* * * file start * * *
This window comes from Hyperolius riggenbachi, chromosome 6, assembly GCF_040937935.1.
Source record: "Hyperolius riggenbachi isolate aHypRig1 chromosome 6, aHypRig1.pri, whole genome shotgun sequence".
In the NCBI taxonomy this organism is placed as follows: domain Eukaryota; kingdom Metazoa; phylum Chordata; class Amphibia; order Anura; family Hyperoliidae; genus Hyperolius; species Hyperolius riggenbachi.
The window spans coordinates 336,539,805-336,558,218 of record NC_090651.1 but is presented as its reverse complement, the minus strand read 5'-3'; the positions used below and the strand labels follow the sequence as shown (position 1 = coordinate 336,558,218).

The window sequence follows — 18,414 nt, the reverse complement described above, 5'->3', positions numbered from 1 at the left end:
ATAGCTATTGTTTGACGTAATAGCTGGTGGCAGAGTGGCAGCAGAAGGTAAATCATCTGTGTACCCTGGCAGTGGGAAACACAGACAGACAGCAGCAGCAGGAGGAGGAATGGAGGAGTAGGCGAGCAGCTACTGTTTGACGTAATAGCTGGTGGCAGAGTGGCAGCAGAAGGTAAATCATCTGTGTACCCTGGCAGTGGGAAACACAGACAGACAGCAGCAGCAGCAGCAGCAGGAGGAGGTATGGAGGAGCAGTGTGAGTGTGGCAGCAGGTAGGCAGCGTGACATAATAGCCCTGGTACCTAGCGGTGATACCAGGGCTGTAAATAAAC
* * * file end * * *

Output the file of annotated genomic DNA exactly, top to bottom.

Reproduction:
This window comes from Hyperolius riggenbachi, chromosome 6, assembly GCF_040937935.1.
Source record: "Hyperolius riggenbachi isolate aHypRig1 chromosome 6, aHypRig1.pri, whole genome shotgun sequence".
In the NCBI taxonomy this organism is placed as follows: domain Eukaryota; kingdom Metazoa; phylum Chordata; class Amphibia; order Anura; family Hyperoliidae; genus Hyperolius; species Hyperolius riggenbachi.
The window spans coordinates 336,539,805-336,558,218 of record NC_090651.1 but is presented as its reverse complement, the minus strand read 5'-3'; the positions used below and the strand labels follow the sequence as shown (position 1 = coordinate 336,558,218).

The window sequence follows — 18,414 nt, the reverse complement described above, 5'->3', positions numbered from 1 at the left end:
ATAGCTATTGTTTGACGTAATAGCTGGTGGCAGAGTGGCAGCAGAAGGTAAATCATCTGTGTACCCTGGCAGTGGGAAACACAGACAGACAGCAGCAGCAGGAGGAGGAATGGAGGAGTAGGCGAGCAGCTACTGTTTGACGTAATAGCTGGTGGCAGAGTGGCAGCAGAAGGTAAATCATCTGTGTACCCTGGCAGTGGGAAACACAGACAGACAGCAGCAGCAGCAGCAGCAGGAGGAGGTATGGAGGAGCAGTGTGAGTGTGGCAGCAGGTAGGCAGCGTGACATAATAGCCCTGGTACCTAGCGGTGATACCAGGGCTGTAAATAAAC